This is for two main reasons: 

  • First, you’re liable for what could happen if they get out. For example, I grew up on acreage, and when I was young, my neighbors had sweet little goats. However, these goats were escape artists, and found out they could get through the fence connecting our properties. They had great fun chasing 6 year old me, head butting me for sport. No harm came from it (I don’t want to disparage the goats!), but, if they had instead run down the road, and caused an accident, my neighbor would’ve been responsible. Why? Homesteaders, or owners of any farm animal are responsible for keeping them fenced in, preventing the farm animals from preventing harm to anyone else.
  • Second,  owners of farm animals don’t just have a duty to protect people from their animals, but children, in particular. The best way to protect against either of these situations? Make sure you have a good fence with a child proof lock!

In other words, common sense reigns supreme: don’t let your animals out, or wanderers in!

An equine law-related note: if you have horses on your homestead, look at getting equine insurance. This will protect against both big vet bills, or times when your horse might accidentally hurt someone.

2. If your farm animals are too annoying to your neighbors, they may be able to force you to remove them.

This sounds extreme. But, if there are too many smells or noises, your neighbors could have a legitimate cause of action against you for private nuisance or trespass. This is an extreme example, of course, but a judge could very well side with them. Your neighbor could also attend one of the public hearings your zoning board puts on, and petition to not allow your type of animal.

Can your property get rezoned? 

The short answer is yes. 

So, here’s the thing about zoning: nothing is permanent. Remember, zoning laws are originally passed through a series of votes. This means it can continue to be modified in the future. 

Your property’s zoning status can be amended through a “Proposed Zoning or Land Use Change,” initiated by either property owners or the municipality itself. In other words, the city, or people living within your city, can petition to rezone land, and hinder your ability to have farm animals.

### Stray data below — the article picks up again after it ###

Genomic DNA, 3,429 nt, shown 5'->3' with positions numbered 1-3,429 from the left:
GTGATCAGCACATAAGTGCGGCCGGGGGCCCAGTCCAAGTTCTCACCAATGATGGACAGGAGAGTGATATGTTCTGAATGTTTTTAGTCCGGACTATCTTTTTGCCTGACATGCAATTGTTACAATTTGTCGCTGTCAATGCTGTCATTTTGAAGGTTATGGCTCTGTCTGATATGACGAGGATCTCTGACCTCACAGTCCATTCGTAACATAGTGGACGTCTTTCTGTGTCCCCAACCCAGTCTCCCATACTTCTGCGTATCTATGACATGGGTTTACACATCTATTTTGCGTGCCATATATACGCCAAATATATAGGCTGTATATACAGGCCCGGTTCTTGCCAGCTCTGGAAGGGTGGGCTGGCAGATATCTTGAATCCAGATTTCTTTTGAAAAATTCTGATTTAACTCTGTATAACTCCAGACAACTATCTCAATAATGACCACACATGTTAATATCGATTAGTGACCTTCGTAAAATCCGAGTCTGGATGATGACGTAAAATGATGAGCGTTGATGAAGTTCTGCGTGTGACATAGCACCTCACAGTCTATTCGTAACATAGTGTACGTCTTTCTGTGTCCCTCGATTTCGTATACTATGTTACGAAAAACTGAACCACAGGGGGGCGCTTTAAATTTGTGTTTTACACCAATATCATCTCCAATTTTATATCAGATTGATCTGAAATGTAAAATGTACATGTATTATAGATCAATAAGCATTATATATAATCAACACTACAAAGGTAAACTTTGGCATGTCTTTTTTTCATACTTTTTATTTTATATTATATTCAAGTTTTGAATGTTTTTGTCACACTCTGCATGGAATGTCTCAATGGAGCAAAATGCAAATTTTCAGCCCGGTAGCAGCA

A change in zoning classification could also be the culprit that prevents you from having your farm animals. For example, if your property is zoned as agricultural, someone could petition to change it to a residential zoning classification, affecting your ability to keep your farm animals on that property.

Sometimes this is intentional, other times not. For example, a developer may petition to rezone a tract of land once used for riding trails to build a subdivision. Other times, more people simply move to your area, as my own family experienced, and the new residents do not want animals like horses in the neighborhood.

Can you do anything if your property is rezoned? 

Yes! Keep in mind, you always have the ability to fight a new zoning ordinance before it happens! Planning & Zoning Commissions are the ones that approve these changes. They must first conduct site plan reviews that consider Commission and public opinions. For farm animal owners wanting to preserve their land and right to own animals, these site plan reviews serve as a chance to voice their opinions on large developments.

But, if the ordinance has passed, and your property is rezoned, you do have options. Namely, you can apply for what’s called a variance. 

A variance is essentially asking for special exemption to the rule.

Not only is this an option if your property is re-zoned, but also applies if you want to do something that involves setback laws. For example, if you want to extend your barn, or build a new chicken coop in the backyard that’s technically too close to the edge of the perimeter (according to your city’s setback laws), your municipality may grant you a variance to do it anyways. 

Every municipality will differ slightly on what variances they allow, but variances will be issued by a zoning board of appeals. If you do file for a variance, know that they will be examining your specific case to determine the hardship an ordinance causes you. If they agree with you, they have the power to let you deviate slightly from the law. 

Variances are usually granted when the ordinance you’re seeking a variance from would create a hardship or difficulty for you. They are typically only granted to minor deviations from an ordinance. This means that the change is specific to your property and will not impact the appeal of the community. They’ll be balancing these factors with your neighbors’ considerations as well. Typically, the board will give notice to your neighbors, giving them a time and place to attend a hearing and oppose your variance, if they wish.

Conclusion

Having farm animals on your property can be a dream come true. Knowing what zoning laws apply to your land and animals can help you avoid a nightmare. Be sure to stay up to date on petitions for rezoning in your area. Refer back to this guide if any zoning conflicts ever arise from having farm animals on your property.